Lucilia eximia (Wiedemann)

Whitworth, Terry, 2010, Keys to the genera and species of blow flies (Diptera: Calliphoridae) of the West Indies and description of a new species of Lucilia Robineau-Desvoidy, Zootaxa 2663, pp. 1-35 : 21

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Lucilia eximia (Wiedemann)


Lucilia eximia (Wiedemann)

Figs. 42 –43 View FIGURES 38 – 49 , 54–55 View FIGURES 52 – 61 , 67–69 View FIGURES 62 – 72. 62, 63 , 83 View FIGURES 73 – 87. 73 – 81 , 90 View FIGURES 88 – 90

Musca eximia Wiedemann, 1819: 53 Phaenicia eximia: Hall, 1948: 239

Lucilia eximia: Whitworth, 2006: 730

Diagnosis. Male frons 0.035 (0.03–0.05)/ 19 of head width, female frons 0.25 (0.24–0.28)/ 11. Basicosta tan; upper calypter pale both sexes, lower calypter brown in male, white in female; setal patterns on tibia are t1,1 pv; t 2 1 or 2 v to av; t 3 2 p to pv. Male genitalia in lateral view with surstylus digitate, slightly curved forward; cercus with broad base and narrowing distally to a point, slightly longer than surstylus. In posterior view, surstylus curved inward; cercus tapering from broad base to a point ( Figs. 38, 39 View FIGURES 38 – 49 ). Phallus and ovipositor and other characters as described above for the L. eximia group ( Figs. 54 –55 View FIGURES 52 – 61 , 67–69 View FIGURES 62 – 72. 62, 63 , 83 View FIGURES 73 – 87. 73 – 81 , 90 View FIGURES 88 – 90 ).

Distribution. Specimens of L. eximia were examined from numerous locations in the West Indies, including Barbados ( BMNH, USNM), Dominica ( TW), Dominican Republic ( CMNH), Grenada ( FSCA), Guadeloupe ( CNM), Puerto Rico ( CNM, FSCA, TW, UPR, USNM), St. Vincent ( CNM, USNM), Trinidad ( BMNH, CNM, FSCA, USNM, USU) and Virgin Islands ( FSCA). Despite being widespread, this species is generally less common than some other Lucilia .

Variation. Previous researchers, James (1967) and Woodley and Hilburn (1994), have noted that L. eximia -like specimens in the region do not match the mainland L. eximia . I came to the same conclusion after examining specimens from numerous areas throughout the region. After extensive study, only one consistent character was found that distinguishes the island specimens from those on the mainland. In island specimens, almost all of T 4 is polished while in the mainland form the front 2 / 3 or more of T 4 is microtomentose. A long series of specimens from Trinidad, which is close to the shore of Venezuela, is like the mainland form. Other than nearby Tobago, it is distant from other West Indies islands. For the rest of the region, the specimens are like the island form. Between islands there is considerable variation in vestiture color of the postoccipital area, fronto-orbital plate and parafacial. Color combinations varied from silver-silver to silver-gold to gold-silver. Also encountered were a number of specimens with a brilliant gold body color. A long series from Barbados initially led me to suspect a new species, but a detailed study of genitalia and other characters did not provide sufficient differences to justify new species status.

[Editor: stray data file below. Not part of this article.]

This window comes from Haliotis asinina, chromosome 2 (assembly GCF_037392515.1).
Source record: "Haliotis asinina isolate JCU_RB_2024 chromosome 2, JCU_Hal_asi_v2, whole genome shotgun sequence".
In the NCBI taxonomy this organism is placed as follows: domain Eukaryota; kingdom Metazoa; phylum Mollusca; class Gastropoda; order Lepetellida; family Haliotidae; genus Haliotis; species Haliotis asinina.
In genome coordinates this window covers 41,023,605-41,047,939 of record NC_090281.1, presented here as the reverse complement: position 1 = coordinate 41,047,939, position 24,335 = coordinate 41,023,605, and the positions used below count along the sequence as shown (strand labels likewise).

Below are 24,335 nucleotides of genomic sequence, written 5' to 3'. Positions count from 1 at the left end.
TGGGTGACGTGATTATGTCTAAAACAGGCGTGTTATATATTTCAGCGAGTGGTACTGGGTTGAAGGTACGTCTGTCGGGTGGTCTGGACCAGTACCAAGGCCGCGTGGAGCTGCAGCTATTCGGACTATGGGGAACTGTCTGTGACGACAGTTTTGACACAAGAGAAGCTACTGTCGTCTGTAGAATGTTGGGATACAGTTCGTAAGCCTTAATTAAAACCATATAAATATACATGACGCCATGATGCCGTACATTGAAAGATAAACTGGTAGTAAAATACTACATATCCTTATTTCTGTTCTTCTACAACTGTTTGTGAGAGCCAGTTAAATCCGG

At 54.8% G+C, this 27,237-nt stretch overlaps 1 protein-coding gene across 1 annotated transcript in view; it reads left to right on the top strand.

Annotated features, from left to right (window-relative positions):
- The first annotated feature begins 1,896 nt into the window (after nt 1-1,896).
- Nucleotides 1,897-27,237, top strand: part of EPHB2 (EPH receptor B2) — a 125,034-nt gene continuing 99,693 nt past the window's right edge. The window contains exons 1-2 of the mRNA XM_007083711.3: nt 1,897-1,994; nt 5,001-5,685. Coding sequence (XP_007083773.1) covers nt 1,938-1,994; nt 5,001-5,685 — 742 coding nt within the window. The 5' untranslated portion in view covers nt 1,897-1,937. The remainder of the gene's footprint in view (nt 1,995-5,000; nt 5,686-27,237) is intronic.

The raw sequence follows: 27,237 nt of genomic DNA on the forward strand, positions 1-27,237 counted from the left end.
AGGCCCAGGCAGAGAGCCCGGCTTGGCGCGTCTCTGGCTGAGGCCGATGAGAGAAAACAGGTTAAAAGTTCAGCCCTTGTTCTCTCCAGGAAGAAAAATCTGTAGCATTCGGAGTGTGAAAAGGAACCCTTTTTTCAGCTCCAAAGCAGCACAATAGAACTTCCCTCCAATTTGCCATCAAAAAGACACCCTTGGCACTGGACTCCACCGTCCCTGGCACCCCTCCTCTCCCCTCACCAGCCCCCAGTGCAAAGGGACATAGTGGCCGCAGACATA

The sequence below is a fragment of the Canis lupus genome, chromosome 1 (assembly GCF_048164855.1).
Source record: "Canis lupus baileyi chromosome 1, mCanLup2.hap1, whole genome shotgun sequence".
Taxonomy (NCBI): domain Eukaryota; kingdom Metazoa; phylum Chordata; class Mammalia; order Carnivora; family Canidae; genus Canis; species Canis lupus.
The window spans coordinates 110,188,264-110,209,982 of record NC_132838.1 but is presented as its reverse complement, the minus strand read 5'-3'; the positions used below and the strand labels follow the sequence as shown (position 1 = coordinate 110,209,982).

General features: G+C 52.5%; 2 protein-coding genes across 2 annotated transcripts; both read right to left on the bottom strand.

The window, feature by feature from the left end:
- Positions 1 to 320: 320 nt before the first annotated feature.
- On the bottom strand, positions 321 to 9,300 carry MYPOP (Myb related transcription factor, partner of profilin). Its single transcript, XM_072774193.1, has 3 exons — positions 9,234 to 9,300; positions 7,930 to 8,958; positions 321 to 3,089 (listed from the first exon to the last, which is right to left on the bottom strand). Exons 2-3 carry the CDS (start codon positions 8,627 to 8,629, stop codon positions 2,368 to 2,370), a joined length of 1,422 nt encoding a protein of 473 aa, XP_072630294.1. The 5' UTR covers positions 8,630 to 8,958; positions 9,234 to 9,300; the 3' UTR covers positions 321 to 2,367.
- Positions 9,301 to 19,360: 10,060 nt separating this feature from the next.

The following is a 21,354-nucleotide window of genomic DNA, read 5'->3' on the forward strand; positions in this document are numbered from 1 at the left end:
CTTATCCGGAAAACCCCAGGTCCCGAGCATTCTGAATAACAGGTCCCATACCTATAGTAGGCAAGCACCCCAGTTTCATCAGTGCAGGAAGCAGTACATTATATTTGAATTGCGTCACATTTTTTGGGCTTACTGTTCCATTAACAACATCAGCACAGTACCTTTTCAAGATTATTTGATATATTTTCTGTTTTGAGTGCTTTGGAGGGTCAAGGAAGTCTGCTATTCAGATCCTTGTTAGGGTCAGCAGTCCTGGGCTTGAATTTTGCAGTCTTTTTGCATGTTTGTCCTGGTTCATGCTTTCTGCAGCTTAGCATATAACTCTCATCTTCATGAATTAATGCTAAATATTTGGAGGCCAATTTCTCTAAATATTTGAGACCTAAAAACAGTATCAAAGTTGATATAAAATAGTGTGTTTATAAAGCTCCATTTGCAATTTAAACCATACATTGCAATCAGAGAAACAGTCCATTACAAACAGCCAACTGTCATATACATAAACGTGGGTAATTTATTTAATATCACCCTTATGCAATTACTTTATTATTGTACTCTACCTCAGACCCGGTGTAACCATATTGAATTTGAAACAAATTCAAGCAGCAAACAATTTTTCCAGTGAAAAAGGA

Smithsonian Institution, National Museum of Natural History


The Cleveland Museum of Natural History


Florida State Collection of Arthropods, The Museum of Entomology


Cheltenham Naturalists' Association


Utah State University














Lucilia eximia (Wiedemann)

Whitworth, Terry 2010

Lucilia eximia:

Whitworth 2006: 730

Musca eximia

Hall 1948: 239
Wiedemann 1819: 53
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